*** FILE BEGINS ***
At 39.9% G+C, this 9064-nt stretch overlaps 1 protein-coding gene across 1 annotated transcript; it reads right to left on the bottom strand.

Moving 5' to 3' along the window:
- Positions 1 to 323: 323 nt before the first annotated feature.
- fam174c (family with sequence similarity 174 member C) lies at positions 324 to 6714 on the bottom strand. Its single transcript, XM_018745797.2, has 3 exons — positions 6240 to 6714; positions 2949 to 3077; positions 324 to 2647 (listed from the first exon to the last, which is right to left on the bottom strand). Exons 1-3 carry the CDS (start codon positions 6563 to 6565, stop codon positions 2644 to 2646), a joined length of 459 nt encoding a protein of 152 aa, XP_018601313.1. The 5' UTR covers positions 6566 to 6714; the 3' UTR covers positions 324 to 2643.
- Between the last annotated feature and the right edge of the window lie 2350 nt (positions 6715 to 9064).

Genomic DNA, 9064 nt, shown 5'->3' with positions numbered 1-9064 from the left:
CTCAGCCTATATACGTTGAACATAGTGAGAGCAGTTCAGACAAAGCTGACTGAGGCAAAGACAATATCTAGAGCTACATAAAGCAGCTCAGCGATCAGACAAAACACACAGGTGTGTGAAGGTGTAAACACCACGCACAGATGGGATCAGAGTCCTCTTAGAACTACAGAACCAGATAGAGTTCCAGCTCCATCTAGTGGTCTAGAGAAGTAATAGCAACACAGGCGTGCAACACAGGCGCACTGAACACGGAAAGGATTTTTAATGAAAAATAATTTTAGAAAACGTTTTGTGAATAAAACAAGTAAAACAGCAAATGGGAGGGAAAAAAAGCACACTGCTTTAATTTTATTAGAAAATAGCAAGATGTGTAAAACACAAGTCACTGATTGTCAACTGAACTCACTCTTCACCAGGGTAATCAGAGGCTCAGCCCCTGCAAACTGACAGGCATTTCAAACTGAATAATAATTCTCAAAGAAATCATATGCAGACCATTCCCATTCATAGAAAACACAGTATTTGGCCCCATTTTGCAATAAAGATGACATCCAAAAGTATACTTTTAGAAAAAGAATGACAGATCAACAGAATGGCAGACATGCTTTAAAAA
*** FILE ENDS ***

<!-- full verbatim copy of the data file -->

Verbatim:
At 39.9% G+C, this 9064-nt stretch overlaps 1 protein-coding gene across 1 annotated transcript; it reads right to left on the bottom strand.

Moving 5' to 3' along the window:
- Positions 1 to 323: 323 nt before the first annotated feature.
- fam174c (family with sequence similarity 174 member C) lies at positions 324 to 6714 on the bottom strand. Its single transcript, XM_018745797.2, has 3 exons — positions 6240 to 6714; positions 2949 to 3077; positions 324 to 2647 (listed from the first exon to the last, which is right to left on the bottom strand). Exons 1-3 carry the CDS (start codon positions 6563 to 6565, stop codon positions 2644 to 2646), a joined length of 459 nt encoding a protein of 152 aa, XP_018601313.1. The 5' UTR covers positions 6566 to 6714; the 3' UTR covers positions 324 to 2643.
- Between the last annotated feature and the right edge of the window lie 2350 nt (positions 6715 to 9064).

Genomic DNA, 9064 nt, shown 5'->3' with positions numbered 1-9064 from the left:
CTCAGCCTATATACGTTGAACATAGTGAGAGCAGTTCAGACAAAGCTGACTGAGGCAAAGACAATATCTAGAGCTACATAAAGCAGCTCAGCGATCAGACAAAACACACAGGTGTGTGAAGGTGTAAACACCACGCACAGATGGGATCAGAGTCCTCTTAGAACTACAGAACCAGATAGAGTTCCAGCTCCATCTAGTGGTCTAGAGAAGTAATAGCAACACAGGCGTGCAACACAGGCGCACTGAACACGGAAAGGATTTTTAATGAAAAATAATTTTAGAAAACGTTTTGTGAATAAAACAAGTAAAACAGCAAATGGGAGGGAAAAAAAGCACACTGCTTTAATTTTATTAGAAAATAGCAAGATGTGTAAAACACAAGTCACTGATTGTCAACTGAACTCACTCTTCACCAGGGTAATCAGAGGCTCAGCCCCTGCAAACTGACAGGCATTTCAAACTGAATAATAATTCTCAAAGAAATCATATGCAGACCATTCCCATTCATAGAAAACACAGTATTTGGCCCCATTTTGCAATAAAGATGACATCCAAAAGTATACTTTTAGAAAAAGAATGACAGATCAACAGAATGGCAGACATGCTTTAAAAA